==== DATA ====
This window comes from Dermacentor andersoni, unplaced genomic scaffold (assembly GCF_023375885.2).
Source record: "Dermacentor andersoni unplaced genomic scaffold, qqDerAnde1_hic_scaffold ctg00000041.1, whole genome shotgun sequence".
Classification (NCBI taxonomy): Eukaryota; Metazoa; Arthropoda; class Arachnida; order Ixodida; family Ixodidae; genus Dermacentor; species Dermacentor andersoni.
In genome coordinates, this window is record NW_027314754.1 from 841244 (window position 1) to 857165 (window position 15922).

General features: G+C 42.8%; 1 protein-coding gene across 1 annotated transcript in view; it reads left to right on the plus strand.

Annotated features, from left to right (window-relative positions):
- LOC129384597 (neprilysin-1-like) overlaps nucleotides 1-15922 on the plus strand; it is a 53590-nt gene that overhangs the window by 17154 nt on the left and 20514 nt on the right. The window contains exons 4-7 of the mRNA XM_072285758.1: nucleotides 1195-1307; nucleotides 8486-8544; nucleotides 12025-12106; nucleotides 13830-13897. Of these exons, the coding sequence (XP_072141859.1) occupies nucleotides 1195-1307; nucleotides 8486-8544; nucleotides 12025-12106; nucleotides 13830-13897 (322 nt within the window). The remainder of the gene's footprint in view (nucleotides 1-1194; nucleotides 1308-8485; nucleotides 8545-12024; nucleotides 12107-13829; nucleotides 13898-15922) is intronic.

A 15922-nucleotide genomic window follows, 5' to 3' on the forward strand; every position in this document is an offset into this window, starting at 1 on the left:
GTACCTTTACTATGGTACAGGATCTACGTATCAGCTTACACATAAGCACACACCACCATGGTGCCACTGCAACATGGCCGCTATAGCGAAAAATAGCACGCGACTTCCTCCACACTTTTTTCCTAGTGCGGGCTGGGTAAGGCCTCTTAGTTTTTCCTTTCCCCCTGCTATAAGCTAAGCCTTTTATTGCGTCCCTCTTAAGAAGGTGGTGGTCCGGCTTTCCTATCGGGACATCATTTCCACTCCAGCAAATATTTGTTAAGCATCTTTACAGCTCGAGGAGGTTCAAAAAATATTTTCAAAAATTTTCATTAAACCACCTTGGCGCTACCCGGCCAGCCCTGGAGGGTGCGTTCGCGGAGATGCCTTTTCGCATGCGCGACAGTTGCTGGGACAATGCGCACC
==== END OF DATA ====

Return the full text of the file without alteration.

This window comes from Dermacentor andersoni, unplaced genomic scaffold (assembly GCF_023375885.2).
Source record: "Dermacentor andersoni unplaced genomic scaffold, qqDerAnde1_hic_scaffold ctg00000041.1, whole genome shotgun sequence".
Classification (NCBI taxonomy): Eukaryota; Metazoa; Arthropoda; class Arachnida; order Ixodida; family Ixodidae; genus Dermacentor; species Dermacentor andersoni.
In genome coordinates, this window is record NW_027314754.1 from 841244 (window position 1) to 857165 (window position 15922).

General features: G+C 42.8%; 1 protein-coding gene across 1 annotated transcript in view; it reads left to right on the plus strand.

Annotated features, from left to right (window-relative positions):
- LOC129384597 (neprilysin-1-like) overlaps nucleotides 1-15922 on the plus strand; it is a 53590-nt gene that overhangs the window by 17154 nt on the left and 20514 nt on the right. The window contains exons 4-7 of the mRNA XM_072285758.1: nucleotides 1195-1307; nucleotides 8486-8544; nucleotides 12025-12106; nucleotides 13830-13897. Of these exons, the coding sequence (XP_072141859.1) occupies nucleotides 1195-1307; nucleotides 8486-8544; nucleotides 12025-12106; nucleotides 13830-13897 (322 nt within the window). The remainder of the gene's footprint in view (nucleotides 1-1194; nucleotides 1308-8485; nucleotides 8545-12024; nucleotides 12107-13829; nucleotides 13898-15922) is intronic.

A 15922-nucleotide genomic window follows, 5' to 3' on the forward strand; every position in this document is an offset into this window, starting at 1 on the left:
GTACCTTTACTATGGTACAGGATCTACGTATCAGCTTACACATAAGCACACACCACCATGGTGCCACTGCAACATGGCCGCTATAGCGAAAAATAGCACGCGACTTCCTCCACACTTTTTTCCTAGTGCGGGCTGGGTAAGGCCTCTTAGTTTTTCCTTTCCCCCTGCTATAAGCTAAGCCTTTTATTGCGTCCCTCTTAAGAAGGTGGTGGTCCGGCTTTCCTATCGGGACATCATTTCCACTCCAGCAAATATTTGTTAAGCATCTTTACAGCTCGAGGAGGTTCAAAAAATATTTTCAAAAATTTTCATTAAACCACCTTGGCGCTACCCGGCCAGCCCTGGAGGGTGCGTTCGCGGAGATGCCTTTTCGCATGCGCGACAGTTGCTGGGACAATGCGCACC